U.S. flag

An official website of the United States government, Department of Justice.

NCJRS Virtual Library

The Virtual Library houses over 235,000 criminal justice resources, including all known OJP works.
Click here to search the NCJRS Virtual Library

Political Deviance and Popular Justice in China: Lessons for the West (From Social Control in the People's Republic of China, P 34-42, 1989, Ronald J. Troyer, John P. Clark, et al, eds. - See NCJ-120034)

NCJ Number
A T Turk
Date Published
9 pages
The operation and results of "people's justice" in the People's Republic of China shows not only the problems that nation is experiencing but also the implications and limitations of crime control policies that are based on the assumption that greater citizen participation necessarily means less crime and more justice.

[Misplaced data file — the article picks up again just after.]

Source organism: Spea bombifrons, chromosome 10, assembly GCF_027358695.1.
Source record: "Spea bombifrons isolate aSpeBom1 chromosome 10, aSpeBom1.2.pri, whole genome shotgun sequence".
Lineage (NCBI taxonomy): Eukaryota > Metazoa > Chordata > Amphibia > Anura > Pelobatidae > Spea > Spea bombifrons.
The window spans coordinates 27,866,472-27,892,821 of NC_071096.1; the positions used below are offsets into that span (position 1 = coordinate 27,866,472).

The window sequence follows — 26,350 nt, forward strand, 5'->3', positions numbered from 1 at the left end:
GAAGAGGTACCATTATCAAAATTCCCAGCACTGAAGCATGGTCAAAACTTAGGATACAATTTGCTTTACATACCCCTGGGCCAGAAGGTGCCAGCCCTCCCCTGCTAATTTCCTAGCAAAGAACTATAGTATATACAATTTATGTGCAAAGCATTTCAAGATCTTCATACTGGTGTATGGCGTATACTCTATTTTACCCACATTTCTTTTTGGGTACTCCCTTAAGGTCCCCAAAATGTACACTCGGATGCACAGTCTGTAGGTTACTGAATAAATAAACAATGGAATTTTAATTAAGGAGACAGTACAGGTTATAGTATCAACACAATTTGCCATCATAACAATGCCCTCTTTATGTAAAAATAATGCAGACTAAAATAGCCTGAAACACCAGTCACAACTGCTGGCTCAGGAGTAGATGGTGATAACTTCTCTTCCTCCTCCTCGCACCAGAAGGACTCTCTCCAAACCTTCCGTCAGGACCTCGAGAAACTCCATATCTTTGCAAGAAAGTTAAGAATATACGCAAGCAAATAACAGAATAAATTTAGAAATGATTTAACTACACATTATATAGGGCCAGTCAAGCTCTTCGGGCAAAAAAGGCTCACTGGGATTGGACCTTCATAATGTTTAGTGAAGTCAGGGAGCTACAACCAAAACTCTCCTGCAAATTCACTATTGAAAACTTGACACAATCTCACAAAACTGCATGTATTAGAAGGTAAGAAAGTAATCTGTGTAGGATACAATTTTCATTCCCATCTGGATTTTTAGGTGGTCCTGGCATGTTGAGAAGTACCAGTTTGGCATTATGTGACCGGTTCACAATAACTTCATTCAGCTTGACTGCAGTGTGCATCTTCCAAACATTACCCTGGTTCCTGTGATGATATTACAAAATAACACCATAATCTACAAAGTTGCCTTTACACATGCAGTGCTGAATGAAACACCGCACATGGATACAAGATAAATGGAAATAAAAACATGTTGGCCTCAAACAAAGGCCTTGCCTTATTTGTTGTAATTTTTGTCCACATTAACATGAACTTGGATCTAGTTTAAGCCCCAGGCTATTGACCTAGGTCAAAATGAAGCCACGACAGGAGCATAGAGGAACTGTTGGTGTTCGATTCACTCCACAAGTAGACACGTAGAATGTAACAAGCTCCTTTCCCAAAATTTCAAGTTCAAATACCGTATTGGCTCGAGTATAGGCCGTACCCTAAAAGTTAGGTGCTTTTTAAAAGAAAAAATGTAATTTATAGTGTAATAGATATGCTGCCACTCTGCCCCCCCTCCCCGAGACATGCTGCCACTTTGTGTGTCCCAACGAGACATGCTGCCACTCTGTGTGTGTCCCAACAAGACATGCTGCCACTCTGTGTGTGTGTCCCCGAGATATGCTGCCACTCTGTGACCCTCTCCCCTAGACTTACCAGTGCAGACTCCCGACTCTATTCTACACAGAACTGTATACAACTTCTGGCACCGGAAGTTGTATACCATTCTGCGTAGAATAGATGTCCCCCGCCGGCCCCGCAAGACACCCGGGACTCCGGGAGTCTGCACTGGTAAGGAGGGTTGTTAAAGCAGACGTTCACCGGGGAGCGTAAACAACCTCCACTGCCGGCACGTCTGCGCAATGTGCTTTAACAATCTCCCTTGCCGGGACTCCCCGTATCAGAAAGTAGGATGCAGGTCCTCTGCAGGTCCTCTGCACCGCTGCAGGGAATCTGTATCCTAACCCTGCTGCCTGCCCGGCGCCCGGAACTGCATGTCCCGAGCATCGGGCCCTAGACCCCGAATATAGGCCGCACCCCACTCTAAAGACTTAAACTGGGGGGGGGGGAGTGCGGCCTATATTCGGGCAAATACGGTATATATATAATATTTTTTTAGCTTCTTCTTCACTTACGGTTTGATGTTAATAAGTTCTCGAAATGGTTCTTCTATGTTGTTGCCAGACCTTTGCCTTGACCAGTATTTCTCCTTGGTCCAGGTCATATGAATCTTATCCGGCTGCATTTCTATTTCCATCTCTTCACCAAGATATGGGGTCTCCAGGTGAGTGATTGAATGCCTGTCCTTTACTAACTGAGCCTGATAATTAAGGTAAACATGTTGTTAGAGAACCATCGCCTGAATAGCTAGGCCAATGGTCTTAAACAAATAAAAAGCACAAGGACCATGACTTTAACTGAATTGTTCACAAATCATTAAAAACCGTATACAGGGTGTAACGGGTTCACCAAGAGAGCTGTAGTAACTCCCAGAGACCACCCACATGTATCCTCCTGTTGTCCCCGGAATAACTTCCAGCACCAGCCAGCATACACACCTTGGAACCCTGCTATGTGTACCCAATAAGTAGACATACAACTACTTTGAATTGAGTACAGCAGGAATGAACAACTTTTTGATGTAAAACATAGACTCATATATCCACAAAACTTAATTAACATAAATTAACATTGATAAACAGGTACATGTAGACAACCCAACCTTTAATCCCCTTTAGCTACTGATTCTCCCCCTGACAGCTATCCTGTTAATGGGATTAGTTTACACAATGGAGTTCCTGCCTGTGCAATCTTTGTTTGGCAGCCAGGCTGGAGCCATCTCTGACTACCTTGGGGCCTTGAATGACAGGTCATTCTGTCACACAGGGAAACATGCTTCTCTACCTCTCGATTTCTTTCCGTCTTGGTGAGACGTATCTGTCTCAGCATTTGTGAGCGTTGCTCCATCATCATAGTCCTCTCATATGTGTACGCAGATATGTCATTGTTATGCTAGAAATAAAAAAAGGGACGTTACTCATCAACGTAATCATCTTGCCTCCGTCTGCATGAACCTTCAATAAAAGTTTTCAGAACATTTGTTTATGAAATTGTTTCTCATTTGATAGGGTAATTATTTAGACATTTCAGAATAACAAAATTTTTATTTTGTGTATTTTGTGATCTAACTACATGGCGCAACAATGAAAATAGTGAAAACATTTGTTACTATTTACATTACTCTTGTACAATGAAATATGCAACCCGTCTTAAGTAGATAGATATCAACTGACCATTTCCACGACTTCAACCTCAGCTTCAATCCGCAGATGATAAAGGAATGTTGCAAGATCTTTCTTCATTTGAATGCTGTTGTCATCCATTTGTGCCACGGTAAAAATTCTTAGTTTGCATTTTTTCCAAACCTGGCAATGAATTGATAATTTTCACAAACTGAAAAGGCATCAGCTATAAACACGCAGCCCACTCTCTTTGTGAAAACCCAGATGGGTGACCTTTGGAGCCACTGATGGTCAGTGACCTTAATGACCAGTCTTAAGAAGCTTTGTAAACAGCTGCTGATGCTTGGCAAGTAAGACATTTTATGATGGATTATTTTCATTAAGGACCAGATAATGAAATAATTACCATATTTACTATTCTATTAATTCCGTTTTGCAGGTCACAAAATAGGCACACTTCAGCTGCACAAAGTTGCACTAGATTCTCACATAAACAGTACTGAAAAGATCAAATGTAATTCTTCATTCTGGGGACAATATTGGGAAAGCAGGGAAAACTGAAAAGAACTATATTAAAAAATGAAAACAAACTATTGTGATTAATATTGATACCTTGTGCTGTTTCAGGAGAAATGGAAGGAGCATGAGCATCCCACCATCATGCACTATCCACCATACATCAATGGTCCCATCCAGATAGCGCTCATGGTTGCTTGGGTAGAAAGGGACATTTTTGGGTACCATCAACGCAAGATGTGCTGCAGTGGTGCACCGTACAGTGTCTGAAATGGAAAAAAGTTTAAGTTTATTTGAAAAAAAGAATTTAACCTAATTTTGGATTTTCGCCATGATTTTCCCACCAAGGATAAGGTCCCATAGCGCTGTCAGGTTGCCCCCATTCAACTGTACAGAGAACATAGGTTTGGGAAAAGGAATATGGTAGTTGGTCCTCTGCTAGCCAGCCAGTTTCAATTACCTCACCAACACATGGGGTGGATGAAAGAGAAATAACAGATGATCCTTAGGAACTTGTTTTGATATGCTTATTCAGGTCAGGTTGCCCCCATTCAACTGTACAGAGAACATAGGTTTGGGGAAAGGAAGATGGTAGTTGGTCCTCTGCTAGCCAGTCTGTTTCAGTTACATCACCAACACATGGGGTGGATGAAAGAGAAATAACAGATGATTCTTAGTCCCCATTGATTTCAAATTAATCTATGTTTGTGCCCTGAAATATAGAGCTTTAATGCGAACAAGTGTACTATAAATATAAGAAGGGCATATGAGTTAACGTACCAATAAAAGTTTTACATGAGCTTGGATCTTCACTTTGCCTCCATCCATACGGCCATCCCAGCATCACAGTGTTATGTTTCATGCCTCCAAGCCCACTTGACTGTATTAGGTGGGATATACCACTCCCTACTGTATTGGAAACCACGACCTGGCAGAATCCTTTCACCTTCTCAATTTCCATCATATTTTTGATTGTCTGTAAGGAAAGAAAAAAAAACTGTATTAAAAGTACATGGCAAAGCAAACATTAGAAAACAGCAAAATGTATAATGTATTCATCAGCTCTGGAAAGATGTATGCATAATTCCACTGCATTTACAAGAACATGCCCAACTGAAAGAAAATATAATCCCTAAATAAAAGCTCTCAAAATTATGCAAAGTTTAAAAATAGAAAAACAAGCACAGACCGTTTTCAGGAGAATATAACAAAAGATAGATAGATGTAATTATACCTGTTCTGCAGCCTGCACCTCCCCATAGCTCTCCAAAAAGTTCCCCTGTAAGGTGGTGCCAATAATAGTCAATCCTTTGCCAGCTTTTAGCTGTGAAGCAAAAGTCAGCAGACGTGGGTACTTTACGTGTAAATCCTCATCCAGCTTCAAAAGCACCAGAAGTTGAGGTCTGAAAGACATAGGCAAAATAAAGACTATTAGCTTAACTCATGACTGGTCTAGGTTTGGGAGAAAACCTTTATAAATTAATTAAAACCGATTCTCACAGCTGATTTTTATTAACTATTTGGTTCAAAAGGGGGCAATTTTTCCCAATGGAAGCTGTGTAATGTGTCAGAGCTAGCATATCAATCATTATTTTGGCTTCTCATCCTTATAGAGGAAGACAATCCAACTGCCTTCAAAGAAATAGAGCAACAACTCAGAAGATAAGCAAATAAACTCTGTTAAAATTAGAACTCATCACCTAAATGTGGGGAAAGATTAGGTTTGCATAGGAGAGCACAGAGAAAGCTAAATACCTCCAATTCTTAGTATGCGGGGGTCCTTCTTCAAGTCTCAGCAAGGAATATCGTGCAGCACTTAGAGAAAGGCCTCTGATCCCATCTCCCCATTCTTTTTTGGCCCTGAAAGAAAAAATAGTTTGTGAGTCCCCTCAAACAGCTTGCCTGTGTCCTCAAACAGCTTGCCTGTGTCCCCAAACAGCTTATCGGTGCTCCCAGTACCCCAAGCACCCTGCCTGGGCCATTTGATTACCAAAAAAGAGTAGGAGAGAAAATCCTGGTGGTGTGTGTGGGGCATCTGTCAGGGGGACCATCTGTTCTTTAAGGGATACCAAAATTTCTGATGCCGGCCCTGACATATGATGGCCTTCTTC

Chinese politics in recent years has been characterized by conflicts between idealists and pragmatists and by the development of a legal system that incorporates both professional and popular controls to deal with deviance. The idealists emphasize the importance of popular justice and informal controls, while the pragmatists, who are currently dominant, are more concerned with formal bureaucratic legalism. Nevertheless, the definition and control of most social deviance has been left mostly to the popular justice institutions. However, crime has risen and political factions have often been able to manipulate popular justice institutions. Thus, the Chinese experience shows that political control from the top and popular justice from the bottom must complement rather than contradict each other if order and progress are to occur. China's history also shows that political control without popular support deteriorates into a rigid and arbitrary oppressive machine that undermines efforts to mobilize the productive energies of the people.